Behind bars with the Shannon One
Margaretta D’Arcy has been a peace activist for most of her life, and neither cancer nor prison appears to deter her. We visit her in Limerick Prison, where she is controversially serving a sentence for an anti-war protest at Shannon Airport
Struggle for peaceful means: Margaretta D’Arcy at Ennis District Court last December. Photograph: Eamon Ward
Struggle for peaceful means: Niall Farrell and Margaretta D’Arcy at Ennis District Court in September 2013. Photograph: Eamon Ward
Struggle for peaceful means: Niall Farrell and Margaretta D’Arcy attempting to block the runway at Shannon in protest at the use of the airport by the US military. Photograph: Niall Carson/PA Wire
Struggle for peaceful means: Margaretta D’Arcy and her late husband, John Arden, at home in 2008. Photograph: Eamon Ward
She is an unlikely inmate of a medium-security prison. The peace activist and writer Margaretta D’Arcy lights up Limerick Prison’s sparse visiting room in a blaze of conviviality. Leaning on a cane as she is escorted in, she half-chides the warden for not having carried an umbrella to shield them from the light rain that is spitting over Limerick. “I’ve never met you before, ma’am,” he says evenly. “I’m sure we can get you something for the way back.”
D’Arcy is 79. As well as being an activist, she is an actor, writer and member of Aosdána. On October 7th, 2012, she walked on to the runway at Shannon Airport with Niall Farrell, of the Galway Alliance Against War group, to protest against the airport’s use by the US military. She was subsequently found guilty of illegal incursion on a runway and given a suspended sentence of three months.
And there it might have ended. But D’Arcy refused to sign a bond committing her to uphold the law and to stay away from unauthorised zones at Shannon. This led, last month, to her early-morning arrest at her home, on St Mary’s Terrace in Galway city, and her transfer to jail.
As Minister for Justice Alan Shatter has observed, her signature on the bond would lead to her immediate release. “I do not believe the individual concerned should be presented in a heroic guise or that it is in the public interest that she be so depicted,” he says. “The rule of law must prevail even when it creates difficult circumstances.”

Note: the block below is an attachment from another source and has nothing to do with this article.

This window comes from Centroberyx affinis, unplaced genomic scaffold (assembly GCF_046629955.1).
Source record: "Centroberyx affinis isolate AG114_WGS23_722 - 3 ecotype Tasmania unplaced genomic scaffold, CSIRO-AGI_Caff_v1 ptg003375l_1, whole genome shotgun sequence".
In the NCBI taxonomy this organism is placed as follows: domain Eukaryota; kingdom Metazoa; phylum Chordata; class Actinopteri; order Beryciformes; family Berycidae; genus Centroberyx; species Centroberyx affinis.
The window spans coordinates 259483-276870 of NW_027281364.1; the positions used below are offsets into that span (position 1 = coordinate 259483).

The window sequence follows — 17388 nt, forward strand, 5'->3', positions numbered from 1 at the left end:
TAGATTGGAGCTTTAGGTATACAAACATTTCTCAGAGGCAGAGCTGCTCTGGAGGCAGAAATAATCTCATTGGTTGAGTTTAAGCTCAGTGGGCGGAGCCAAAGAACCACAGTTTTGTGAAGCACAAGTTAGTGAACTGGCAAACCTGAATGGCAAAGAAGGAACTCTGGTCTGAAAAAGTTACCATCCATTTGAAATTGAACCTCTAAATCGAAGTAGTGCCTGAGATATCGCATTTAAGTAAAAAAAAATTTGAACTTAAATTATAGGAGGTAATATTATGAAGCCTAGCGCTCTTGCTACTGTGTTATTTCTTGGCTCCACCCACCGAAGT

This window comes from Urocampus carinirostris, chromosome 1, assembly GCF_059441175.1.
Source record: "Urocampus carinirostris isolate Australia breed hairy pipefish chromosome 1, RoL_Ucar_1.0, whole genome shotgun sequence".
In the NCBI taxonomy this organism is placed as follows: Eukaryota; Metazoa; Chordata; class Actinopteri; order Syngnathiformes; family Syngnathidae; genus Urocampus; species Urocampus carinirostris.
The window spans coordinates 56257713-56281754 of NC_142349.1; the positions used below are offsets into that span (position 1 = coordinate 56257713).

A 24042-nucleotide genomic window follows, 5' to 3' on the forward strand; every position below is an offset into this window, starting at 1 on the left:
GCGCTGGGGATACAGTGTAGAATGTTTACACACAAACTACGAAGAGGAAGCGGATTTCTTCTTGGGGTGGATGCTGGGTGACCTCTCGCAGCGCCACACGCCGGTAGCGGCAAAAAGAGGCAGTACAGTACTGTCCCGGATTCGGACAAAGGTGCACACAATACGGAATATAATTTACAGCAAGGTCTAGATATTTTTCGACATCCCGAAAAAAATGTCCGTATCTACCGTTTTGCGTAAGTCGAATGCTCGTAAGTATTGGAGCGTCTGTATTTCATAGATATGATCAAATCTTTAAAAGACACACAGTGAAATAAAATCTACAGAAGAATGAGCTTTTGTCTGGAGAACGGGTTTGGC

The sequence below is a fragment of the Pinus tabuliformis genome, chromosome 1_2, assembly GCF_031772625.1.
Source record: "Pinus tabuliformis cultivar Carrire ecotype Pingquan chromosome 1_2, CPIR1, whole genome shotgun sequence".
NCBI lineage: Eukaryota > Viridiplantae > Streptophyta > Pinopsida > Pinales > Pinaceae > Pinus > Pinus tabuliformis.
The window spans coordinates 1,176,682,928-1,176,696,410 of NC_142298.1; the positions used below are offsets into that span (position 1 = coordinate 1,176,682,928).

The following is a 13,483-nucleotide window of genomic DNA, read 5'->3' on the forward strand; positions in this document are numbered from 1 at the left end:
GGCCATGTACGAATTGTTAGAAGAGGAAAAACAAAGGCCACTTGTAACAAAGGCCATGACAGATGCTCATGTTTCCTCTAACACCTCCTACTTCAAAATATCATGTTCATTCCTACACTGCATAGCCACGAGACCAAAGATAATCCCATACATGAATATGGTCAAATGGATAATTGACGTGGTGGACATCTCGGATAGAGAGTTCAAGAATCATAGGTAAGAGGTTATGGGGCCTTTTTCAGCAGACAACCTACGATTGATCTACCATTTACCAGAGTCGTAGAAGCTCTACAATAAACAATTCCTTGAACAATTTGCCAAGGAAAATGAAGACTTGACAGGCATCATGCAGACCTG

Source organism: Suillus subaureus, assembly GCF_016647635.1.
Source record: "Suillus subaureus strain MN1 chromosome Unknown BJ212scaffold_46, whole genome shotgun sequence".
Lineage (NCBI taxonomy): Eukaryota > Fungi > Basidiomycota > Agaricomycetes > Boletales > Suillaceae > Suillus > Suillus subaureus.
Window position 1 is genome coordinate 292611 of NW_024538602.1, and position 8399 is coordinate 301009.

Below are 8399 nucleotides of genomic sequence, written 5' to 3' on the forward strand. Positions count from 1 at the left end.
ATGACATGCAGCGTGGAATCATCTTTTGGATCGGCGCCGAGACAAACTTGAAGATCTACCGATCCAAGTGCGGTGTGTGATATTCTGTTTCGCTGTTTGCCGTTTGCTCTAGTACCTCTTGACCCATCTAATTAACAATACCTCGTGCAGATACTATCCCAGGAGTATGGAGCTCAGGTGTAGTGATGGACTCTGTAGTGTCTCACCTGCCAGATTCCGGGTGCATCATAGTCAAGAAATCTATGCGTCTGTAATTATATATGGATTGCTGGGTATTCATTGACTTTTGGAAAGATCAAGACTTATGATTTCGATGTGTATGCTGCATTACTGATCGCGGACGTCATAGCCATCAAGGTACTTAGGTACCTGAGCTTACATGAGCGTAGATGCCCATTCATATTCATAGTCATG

From a legal perspective this is inarguable. But her sentence has split public opinion. Some see it as an inevitable punishment for breaking a law and, arguably, endangering the public. Others believe that, in a country where moral and financial scandals have gone unchecked, it is shameful to imprison an elderly woman who has demonstrated unwavering moral courage in committing to a selfless cause. Some say she should be pardoned.
“But pardon me for what?” D’Arcy wonders when asked if she would accept such a gesture. “It seems that you can observe a war. You can comment on war. But you can’t stop war. I am a person who is trying to stop war. I would like the Minister to explain that. So it would depend on what the pardon was for.”
On the day of my visit, a week ago, D’Arcy wears white trainers, grey tracksuit bottoms, a matching hoodie and a raincoat, and her hair is tied back. A small wooden partition separates visitors from inmates. She peers at her guests – myself, and Zoe Lawlor and John Lannon of Shannonwatch – through round-rimmed spectacles. Other visitors have included Sabina Higgins, the wife of President Michael D Higgins.
Even in the casual clothes D’Arcy has something of the society hostess about her. She talks not as a helpless prisoner but as though she wants to make a personal project of improving the place, a classically bleak mausoleum on Mulgrave Road that has served as a lock-up for almost 200 years.
She stands rather than sits at the bench and trades information with her Shanonwatch colleagues. She answers questions about her wellbeing but is more animated when discussing the shortcomings of life in Limerick prison.
“It’s the sensory deprivation that is shocking. Not getting to see the moon, the stars. That is terrible for people in here. There is nothing to do. In Holloway Prison, for example” – she spent time there in the 1980s, during the Greenham Common anti-nuclear protests in the UK – “the library was well stocked and the recreation room had things to do. Here, when you are out for exercise, it is just as you see in the films, with people walking around in circles.
“I was walking down a corridor the other day and looked through the window of a door and saw a picture of a dog, and I was overjoyed, because for a second I thought it was real. That sounds cracked, I’m sure, but that is what happens when you are deprived of . . . anything. It needs to change here.”
Surprisingly, she fully agrees with Shatter about one aspect of her case. In his terse response to the moral question of imprisoning a pensioner who is being treated for cancer, he said that age cannot be a consideration.